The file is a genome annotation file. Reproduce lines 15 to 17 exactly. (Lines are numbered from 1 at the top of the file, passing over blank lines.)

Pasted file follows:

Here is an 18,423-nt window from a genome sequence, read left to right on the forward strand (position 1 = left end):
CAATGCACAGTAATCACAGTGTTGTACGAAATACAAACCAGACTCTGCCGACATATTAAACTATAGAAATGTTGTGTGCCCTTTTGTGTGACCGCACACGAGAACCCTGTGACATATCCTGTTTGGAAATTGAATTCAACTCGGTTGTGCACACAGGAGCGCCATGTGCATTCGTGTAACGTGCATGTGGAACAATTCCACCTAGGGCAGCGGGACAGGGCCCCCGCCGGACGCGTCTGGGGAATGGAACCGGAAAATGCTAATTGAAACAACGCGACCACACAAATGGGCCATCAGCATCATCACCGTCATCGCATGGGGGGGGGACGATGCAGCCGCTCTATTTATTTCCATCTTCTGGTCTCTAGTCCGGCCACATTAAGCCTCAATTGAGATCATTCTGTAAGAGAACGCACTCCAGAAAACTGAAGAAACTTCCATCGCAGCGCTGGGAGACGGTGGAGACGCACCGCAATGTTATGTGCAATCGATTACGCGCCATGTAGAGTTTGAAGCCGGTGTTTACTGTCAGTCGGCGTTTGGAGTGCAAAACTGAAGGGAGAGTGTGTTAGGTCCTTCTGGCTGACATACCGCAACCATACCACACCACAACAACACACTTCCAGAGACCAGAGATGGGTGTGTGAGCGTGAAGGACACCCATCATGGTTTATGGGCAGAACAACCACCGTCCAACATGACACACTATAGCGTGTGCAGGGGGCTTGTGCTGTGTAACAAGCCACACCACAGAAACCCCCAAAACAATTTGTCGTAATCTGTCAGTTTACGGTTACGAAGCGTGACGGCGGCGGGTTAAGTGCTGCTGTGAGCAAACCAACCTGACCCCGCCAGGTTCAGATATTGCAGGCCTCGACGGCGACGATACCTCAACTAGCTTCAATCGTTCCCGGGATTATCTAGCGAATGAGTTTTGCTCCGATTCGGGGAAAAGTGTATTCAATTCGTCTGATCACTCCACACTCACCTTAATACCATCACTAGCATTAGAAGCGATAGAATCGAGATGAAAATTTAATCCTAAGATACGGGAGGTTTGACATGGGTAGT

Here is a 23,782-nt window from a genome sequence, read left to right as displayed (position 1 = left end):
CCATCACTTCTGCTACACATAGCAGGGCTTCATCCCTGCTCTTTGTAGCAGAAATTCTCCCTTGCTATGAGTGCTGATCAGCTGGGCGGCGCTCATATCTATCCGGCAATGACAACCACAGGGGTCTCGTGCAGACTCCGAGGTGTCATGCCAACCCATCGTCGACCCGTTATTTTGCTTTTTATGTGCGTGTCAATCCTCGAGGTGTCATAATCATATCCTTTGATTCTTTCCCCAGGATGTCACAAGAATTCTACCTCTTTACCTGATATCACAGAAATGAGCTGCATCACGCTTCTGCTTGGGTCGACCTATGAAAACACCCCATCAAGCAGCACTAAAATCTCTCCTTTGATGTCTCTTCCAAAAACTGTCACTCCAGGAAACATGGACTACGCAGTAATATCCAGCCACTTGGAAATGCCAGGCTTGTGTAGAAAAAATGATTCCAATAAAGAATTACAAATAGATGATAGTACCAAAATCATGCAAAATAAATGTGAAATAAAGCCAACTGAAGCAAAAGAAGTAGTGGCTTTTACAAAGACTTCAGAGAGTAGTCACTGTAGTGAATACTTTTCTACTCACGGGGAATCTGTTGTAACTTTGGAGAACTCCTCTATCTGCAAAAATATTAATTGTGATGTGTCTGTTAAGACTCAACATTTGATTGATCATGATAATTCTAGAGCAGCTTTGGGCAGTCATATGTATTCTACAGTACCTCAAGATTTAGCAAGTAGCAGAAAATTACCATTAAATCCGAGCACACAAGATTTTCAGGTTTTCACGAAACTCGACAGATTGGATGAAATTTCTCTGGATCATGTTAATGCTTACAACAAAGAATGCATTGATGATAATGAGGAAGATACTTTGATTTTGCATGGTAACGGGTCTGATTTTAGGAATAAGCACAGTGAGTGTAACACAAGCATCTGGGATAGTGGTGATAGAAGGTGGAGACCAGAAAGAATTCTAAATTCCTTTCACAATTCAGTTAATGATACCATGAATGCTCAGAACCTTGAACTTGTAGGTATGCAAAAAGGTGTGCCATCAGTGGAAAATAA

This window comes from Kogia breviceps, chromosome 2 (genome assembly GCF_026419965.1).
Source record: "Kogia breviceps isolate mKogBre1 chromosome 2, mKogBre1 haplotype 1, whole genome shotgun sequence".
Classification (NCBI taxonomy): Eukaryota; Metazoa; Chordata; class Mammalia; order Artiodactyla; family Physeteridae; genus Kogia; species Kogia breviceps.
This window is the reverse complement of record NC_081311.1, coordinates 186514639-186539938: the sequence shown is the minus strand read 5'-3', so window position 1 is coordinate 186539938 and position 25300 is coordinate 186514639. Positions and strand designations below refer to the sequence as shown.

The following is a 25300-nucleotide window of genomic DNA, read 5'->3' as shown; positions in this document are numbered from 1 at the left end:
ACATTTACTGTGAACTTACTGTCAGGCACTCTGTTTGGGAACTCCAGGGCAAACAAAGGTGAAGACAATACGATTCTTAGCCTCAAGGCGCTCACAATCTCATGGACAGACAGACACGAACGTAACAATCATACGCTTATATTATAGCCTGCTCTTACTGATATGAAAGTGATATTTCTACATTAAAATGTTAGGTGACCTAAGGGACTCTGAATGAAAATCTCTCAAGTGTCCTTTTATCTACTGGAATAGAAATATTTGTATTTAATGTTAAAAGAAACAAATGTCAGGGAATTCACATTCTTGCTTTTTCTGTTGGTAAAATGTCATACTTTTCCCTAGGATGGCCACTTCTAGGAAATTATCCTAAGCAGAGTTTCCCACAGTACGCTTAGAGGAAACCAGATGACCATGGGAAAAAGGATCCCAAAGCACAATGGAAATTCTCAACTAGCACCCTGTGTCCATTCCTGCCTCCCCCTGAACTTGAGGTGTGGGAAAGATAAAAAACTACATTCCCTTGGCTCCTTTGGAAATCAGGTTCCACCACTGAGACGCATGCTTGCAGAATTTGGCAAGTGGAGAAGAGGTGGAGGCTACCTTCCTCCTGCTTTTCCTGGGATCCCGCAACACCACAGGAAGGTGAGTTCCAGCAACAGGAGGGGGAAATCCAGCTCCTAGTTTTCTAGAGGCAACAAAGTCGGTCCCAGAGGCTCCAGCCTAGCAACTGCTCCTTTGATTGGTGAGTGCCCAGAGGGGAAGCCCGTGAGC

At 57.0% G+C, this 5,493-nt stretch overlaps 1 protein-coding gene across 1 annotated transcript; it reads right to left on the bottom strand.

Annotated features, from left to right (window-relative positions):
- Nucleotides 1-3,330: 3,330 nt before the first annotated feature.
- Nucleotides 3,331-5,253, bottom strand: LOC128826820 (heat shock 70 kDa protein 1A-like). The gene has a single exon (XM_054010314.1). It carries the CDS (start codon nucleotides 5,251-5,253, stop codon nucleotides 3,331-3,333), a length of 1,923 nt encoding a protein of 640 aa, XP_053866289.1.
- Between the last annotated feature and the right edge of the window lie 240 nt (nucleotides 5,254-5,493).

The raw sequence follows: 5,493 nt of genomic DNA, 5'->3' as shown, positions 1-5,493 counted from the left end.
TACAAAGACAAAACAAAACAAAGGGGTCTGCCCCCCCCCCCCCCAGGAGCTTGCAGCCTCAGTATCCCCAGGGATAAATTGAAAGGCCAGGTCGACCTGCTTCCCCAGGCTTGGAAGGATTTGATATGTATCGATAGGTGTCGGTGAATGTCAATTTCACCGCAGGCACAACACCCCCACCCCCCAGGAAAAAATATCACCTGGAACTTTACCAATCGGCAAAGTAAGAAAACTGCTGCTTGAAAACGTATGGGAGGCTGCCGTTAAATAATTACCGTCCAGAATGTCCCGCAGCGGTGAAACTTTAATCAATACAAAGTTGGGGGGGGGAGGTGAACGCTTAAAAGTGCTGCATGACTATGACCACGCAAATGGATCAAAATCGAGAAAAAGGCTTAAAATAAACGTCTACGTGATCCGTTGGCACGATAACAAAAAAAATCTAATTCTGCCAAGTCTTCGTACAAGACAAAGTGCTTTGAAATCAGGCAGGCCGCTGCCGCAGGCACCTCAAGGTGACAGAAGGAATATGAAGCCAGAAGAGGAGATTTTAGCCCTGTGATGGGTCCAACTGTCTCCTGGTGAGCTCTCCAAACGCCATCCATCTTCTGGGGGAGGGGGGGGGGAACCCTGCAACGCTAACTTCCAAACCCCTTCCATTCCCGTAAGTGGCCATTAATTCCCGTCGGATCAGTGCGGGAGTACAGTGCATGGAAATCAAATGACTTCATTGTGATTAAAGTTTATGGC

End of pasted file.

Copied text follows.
- Between the last annotated feature and the right edge of the window lie 240 nt (nucleotides 5,254-5,493).

The raw sequence follows: 5,493 nt of genomic DNA, 5'->3' as shown, positions 1-5,493 counted from the left end.
TACAAAGACAAAACAAAACAAAGGGGTCTGCCCCCCCCCCCCCCAGGAGCTTGCAGCCTCAGTATCCCCAGGGATAAATTGAAAGGCCAGGTCGACCTGCTTCCCCAGGCTTGGAAGGATTTGATATGTATCGATAGGTGTCGGTGAATGTCAATTTCACCGCAGGCACAACACCCCCACCCCCCAGGAAAAAATATCACCTGGAACTTTACCAATCGGCAAAGTAAGAAAACTGCTGCTTGAAAACGTATGGGAGGCTGCCGTTAAATAATTACCGTCCAGAATGTCCCGCAGCGGTGAAACTTTAATCAATACAAAGTTGGGGGGGGGAGGTGAACGCTTAAAAGTGCTGCATGACTATGACCACGCAAATGGATCAAAATCGAGAAAAAGGCTTAAAATAAACGTCTACGTGATCCGTTGGCACGATAACAAAAAAAATCTAATTCTGCCAAGTCTTCGTACAAGACAAAGTGCTTTGAAATCAGGCAGGCCGCTGCCGCAGGCACCTCAAGGTGACAGAAGGAATATGAAGCCAGAAGAGGAGATTTTAGCCCTGTGATGGGTCCAACTGTCTCCTGGTGAGCTCTCCAAACGCCATCCATCTTCTGGGGGAGGGGGGGGGGAACCCTGCAACGCTAACTTCCAAACCCCTTCCATTCCCGTAAGTGGCCATTAATTCCCGTCGGATCAGTGCGGGAGTACAGTGCATGGAAATCAAATGACTTCATTGTGATTAAAGTTTATGGC